Certainly an approach of trust but verify is preferable to blind trust, but to date the new owners have done everything right in the end, even if at times they've been too deliberative and quiet in their return to something resembling the Liverpool Way for the ADHD set. And just as certainly an approach that sees every month greeted with some new life or death dilemma that will need to be passed to prove their fitness (or lack thereof) while tabloid journalists wring their hands over the immanent self-immolation of Liverpool's betrayed faithful is beyond ridiculous. But the likes of TalkSport and Sky Sports know their audiences, and they like to throw chum and watch them whipped into a frenzy--it's good for ratings, and there isn't an ounce of the genuine behind their transparently constructed narratives.

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The long and the short of it is that Dalglish isn't going anywhere unless he himself decides he doesn't want to get back into management long term, and though his actions have suggested otherwise one can never completely rule out that exceedingly thin but plausible possibility. Whether the owners actually put pen and paper in front of him today or after the final match of the season, he'll be there to sign, and outside of a constructed conflict created by certain sections of the media to capture eyeballs, there really is no compelling reason to get it done right this very second.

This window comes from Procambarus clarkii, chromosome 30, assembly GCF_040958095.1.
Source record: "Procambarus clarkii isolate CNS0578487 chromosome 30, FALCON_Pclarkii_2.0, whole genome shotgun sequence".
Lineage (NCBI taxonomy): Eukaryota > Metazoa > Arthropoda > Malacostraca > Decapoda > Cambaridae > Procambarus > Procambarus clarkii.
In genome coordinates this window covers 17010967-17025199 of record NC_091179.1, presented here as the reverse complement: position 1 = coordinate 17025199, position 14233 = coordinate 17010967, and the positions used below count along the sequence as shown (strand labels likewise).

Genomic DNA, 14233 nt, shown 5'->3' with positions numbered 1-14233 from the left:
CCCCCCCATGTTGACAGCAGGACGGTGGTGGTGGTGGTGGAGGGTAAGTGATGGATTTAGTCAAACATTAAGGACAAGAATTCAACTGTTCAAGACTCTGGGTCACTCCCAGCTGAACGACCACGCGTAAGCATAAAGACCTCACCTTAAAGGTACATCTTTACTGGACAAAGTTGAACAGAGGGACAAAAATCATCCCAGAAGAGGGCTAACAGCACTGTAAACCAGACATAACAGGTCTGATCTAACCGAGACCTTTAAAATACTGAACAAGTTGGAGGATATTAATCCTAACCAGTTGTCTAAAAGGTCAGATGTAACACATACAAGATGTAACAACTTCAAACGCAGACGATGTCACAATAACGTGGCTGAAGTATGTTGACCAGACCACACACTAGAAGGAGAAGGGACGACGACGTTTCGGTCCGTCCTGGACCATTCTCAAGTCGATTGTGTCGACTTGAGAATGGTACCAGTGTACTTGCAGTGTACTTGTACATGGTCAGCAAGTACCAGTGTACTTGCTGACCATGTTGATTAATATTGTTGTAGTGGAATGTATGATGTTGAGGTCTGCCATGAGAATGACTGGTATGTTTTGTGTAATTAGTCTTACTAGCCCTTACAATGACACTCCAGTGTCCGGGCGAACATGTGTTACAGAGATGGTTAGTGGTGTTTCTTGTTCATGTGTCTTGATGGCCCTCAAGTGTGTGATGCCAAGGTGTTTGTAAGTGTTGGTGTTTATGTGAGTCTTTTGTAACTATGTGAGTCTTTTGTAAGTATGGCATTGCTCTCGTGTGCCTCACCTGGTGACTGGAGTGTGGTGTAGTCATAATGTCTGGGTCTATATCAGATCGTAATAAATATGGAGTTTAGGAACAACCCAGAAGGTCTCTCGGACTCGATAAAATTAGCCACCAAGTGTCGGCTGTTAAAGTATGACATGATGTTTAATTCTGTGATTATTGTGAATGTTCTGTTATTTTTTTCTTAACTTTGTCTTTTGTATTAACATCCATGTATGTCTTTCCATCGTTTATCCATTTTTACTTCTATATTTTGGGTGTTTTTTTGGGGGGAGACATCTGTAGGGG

Or at least there wasn't until now. With a vocal segment of the fanbase riled up and wondering why this latest crisis that wasn't isn't being solved right quick--and with news being leaked daily to the Henry Winters of the world so that they can keep up with developments, thanks very much--there may actually now be a compelling reason to sign him up as soon as possible: to put out a fire that wouldn't have existed without a handful of self-congratulatory arsonists running around to start it in the first place. In January these same people beat the drums and drove the story of owners who didn't understand football and so wouldn't spend the money needed in the transfer market, despite the fact that clubs rarely spend a lot of money in the January window, and by the final week of it every Liverpool-related site was filled with people wringing their hands and tearing their hair out over the possibility that the club was doomed and that the new owners were complete and utter failures. In the same way, without fail, on the eve of every match against United some massive and controversial story breaks, driving the over-excitable to shout the end is nigh.